AuthorAuthor: Chris CammackUpdated: March 29, 2023

Last Updated On March 29, 2023

Chris Cammack

“There are decades where nothing happens; and there are weeks where decades happen.”

Following the market chaos over the last two weeks, a relative calm has beset the markets. Risk sentiment has recovered as fears over the health of European lenders have abated, and the EUR/USD has rebounded as a result. But the outlook for the USD remains uncertain as markets focus on monetary policy divergence in Europe and the US.

The sell-off triggered by the sudden collapse in Deutsche Bank’s share price at the end of last week seems a world away now. Though that now appears to have been caused by the unlikely combination of a single credit-default swap trade and VERY nervous markets.

The sudden calm in the markets has offered a chance for traders to take a view of the wider fundamentals at play here. As I said in my video following the FOMC meeting last week, the main story now is going to be the divergence in monetary policy from central banks on both sides of the Atlantic.

With the European banking sector in apparent turmoil last week, we saw a rebound in the USD. Now with the markets satisfied with the health of the EU’s banks, traders have again focused their attention on interest rates and the different directions being taken by the Federal Reserve and the European Central Bank.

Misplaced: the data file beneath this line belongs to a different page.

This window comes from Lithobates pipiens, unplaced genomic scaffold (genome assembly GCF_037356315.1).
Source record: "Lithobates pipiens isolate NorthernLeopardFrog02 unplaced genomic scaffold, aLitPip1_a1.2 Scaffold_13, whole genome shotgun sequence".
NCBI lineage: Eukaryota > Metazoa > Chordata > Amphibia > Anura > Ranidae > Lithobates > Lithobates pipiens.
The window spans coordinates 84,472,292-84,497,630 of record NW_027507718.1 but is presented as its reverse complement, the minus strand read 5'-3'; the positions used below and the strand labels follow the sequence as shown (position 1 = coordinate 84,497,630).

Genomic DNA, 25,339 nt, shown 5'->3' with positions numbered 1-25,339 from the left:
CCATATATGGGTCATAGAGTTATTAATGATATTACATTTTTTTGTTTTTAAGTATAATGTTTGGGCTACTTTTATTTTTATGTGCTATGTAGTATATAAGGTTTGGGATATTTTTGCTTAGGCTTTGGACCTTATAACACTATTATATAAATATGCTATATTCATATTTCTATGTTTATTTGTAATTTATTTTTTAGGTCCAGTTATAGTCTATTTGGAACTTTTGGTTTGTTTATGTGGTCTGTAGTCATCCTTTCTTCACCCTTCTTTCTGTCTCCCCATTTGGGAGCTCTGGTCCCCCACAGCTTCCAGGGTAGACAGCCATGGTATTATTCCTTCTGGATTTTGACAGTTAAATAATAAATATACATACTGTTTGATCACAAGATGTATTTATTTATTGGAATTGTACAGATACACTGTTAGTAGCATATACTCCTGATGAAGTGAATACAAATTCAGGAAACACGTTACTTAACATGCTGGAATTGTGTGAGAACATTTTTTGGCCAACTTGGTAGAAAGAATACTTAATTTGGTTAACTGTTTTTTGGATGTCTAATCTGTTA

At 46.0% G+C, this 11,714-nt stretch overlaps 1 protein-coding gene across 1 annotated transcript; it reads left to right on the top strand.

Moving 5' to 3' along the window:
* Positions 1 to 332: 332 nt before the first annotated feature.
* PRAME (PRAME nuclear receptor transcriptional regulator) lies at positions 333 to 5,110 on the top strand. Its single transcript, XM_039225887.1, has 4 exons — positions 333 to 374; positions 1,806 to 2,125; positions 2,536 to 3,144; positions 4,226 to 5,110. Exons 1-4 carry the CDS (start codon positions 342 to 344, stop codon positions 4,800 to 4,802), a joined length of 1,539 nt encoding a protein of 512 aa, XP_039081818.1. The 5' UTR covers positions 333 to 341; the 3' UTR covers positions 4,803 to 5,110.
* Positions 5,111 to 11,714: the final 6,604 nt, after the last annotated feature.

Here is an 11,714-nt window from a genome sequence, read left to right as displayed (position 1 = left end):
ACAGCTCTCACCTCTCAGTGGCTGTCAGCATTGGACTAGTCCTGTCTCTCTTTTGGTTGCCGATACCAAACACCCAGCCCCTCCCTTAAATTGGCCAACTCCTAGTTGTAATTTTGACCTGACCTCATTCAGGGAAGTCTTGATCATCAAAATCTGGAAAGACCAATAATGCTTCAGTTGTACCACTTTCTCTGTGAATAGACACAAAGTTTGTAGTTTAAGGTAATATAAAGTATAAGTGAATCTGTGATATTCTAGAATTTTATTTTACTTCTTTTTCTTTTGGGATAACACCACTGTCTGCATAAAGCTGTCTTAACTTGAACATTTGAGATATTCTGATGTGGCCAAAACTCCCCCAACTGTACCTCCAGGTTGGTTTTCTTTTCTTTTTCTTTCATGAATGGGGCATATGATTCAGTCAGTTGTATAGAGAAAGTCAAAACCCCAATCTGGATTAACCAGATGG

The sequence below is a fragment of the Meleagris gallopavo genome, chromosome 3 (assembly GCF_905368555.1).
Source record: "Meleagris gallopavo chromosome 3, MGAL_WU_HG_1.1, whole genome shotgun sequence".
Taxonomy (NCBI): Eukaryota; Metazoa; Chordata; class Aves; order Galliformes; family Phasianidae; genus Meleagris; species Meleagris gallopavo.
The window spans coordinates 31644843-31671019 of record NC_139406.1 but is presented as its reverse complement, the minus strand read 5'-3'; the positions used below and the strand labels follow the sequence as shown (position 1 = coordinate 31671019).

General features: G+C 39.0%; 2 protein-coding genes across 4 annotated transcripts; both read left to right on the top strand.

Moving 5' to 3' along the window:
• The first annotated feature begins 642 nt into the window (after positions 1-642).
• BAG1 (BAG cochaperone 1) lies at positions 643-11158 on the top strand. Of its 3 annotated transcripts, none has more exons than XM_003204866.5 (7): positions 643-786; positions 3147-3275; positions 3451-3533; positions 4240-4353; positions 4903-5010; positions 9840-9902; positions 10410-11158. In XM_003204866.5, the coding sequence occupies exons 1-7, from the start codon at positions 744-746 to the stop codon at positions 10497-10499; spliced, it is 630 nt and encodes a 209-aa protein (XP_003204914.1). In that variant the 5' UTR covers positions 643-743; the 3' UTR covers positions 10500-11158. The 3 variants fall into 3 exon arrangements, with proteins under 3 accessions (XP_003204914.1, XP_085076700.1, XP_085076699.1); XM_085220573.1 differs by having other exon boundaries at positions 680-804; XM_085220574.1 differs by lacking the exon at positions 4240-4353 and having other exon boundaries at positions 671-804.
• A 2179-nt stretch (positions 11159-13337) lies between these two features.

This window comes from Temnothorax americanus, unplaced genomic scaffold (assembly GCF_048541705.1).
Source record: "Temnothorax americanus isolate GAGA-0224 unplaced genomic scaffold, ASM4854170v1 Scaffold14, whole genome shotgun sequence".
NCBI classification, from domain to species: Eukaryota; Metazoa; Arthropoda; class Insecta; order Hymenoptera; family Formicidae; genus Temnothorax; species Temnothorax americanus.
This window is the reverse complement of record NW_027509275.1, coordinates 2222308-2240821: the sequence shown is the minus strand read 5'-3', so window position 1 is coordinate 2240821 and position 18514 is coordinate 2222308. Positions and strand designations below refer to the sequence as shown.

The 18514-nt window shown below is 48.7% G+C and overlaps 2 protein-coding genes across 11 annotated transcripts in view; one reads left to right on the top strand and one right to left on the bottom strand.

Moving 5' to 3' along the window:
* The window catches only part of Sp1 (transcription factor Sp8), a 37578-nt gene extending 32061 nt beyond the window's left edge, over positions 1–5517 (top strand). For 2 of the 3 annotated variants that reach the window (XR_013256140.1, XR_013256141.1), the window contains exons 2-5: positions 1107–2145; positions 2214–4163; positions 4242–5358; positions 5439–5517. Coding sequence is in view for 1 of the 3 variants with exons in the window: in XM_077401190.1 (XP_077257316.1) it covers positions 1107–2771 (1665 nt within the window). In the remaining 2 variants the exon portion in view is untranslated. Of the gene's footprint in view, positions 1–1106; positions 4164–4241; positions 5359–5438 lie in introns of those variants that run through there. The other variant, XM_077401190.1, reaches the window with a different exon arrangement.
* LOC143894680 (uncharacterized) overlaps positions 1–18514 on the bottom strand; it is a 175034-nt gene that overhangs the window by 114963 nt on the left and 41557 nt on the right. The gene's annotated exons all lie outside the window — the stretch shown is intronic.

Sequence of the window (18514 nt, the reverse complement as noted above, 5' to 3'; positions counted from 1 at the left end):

The Federal Reserve has stepped back from its hawkish narrative – the sudden collapse of SVB and the ensuing turmoil forced the Fed to hike rates by a smaller-than-anticipated 0.25%. Although Federal Reserve Chairman Jay Powell pointed to continued uncertainty over the impact of the banking crisis, he did say that “it’s also possible that this will contribute significant tightening in credit conditions over time. And in principle, that means that monetary policy may have less work to do.”

Meanwhile, the European Central Bank raised interest rates by 50 basis points, and bank President Christine Lagarde said, “we are not waning on our commitment to fight inflation, and we are determined to return inflation back to the 2% target in the medium term. That should not be doubted.” Her comments were echoed by Bank of England Governor Andrew Bailey, who pointed out that inflation remains the key focus for the BoE.

The split in the narrative has softened support for the USD, and the EUR/USD has bounced back strongly, though it is experiencing serious resistance at the 1.083 level.  But with no end in sight to tightening from the ECB and uncertainty continuing to cloud predictions over the Fed’s next move, the downside to the EUR/USD will be limited.

Notably, many analysts are advocating a cautious approach; volatility remains high across all markets. Last week, two-year Treasury yields moved more than 10 basis points for 11 sessions in a row, a run of wild swings not seen since 1981. Among these sessions, seven were up and four down. And in the equity markets, the gap between the highest and lowest year-end target for the S&P 500 is 47%, the widest at this time of year in two decades, data compiled by Bloomberg shows.

Markets may be calmer today, but the jitters remain and – as the Deutsche Bank debacle showed us last week – it won’t take much to trigger another round of volatility.

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